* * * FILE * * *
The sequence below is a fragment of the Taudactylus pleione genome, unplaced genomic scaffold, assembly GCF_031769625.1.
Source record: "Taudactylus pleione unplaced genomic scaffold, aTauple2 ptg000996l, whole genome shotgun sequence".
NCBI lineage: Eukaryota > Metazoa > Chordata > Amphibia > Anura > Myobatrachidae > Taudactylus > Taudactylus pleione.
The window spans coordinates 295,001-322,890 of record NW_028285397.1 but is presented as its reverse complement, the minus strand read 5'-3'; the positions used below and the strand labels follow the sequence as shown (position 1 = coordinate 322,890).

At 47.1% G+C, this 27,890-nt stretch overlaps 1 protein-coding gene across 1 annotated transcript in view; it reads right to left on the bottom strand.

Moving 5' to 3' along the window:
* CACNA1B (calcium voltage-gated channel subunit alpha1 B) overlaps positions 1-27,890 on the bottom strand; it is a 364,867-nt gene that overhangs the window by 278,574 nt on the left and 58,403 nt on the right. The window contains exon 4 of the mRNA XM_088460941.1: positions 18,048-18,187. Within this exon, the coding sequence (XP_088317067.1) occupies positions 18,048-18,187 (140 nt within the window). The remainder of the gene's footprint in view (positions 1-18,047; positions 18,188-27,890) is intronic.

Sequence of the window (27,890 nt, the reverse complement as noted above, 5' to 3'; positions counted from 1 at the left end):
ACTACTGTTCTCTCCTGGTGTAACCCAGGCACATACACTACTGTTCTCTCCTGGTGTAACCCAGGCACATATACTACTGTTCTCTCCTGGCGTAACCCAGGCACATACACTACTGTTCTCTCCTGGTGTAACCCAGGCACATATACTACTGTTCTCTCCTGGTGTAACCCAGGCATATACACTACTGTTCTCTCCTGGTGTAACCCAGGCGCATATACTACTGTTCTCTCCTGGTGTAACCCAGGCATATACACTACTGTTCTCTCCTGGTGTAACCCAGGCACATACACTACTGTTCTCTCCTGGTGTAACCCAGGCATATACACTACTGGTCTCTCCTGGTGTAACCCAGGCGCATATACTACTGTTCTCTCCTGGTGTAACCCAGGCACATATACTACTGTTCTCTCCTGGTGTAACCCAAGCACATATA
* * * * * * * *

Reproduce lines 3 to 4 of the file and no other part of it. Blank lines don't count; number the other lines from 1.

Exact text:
NCBI lineage: Eukaryota > Metazoa > Chordata > Amphibia > Anura > Myobatrachidae > Taudactylus > Taudactylus pleione.
The window spans coordinates 295,001-322,890 of record NW_028285397.1 but is presented as its reverse complement, the minus strand read 5'-3'; the positions used below and the strand labels follow the sequence as shown (position 1 = coordinate 322,890).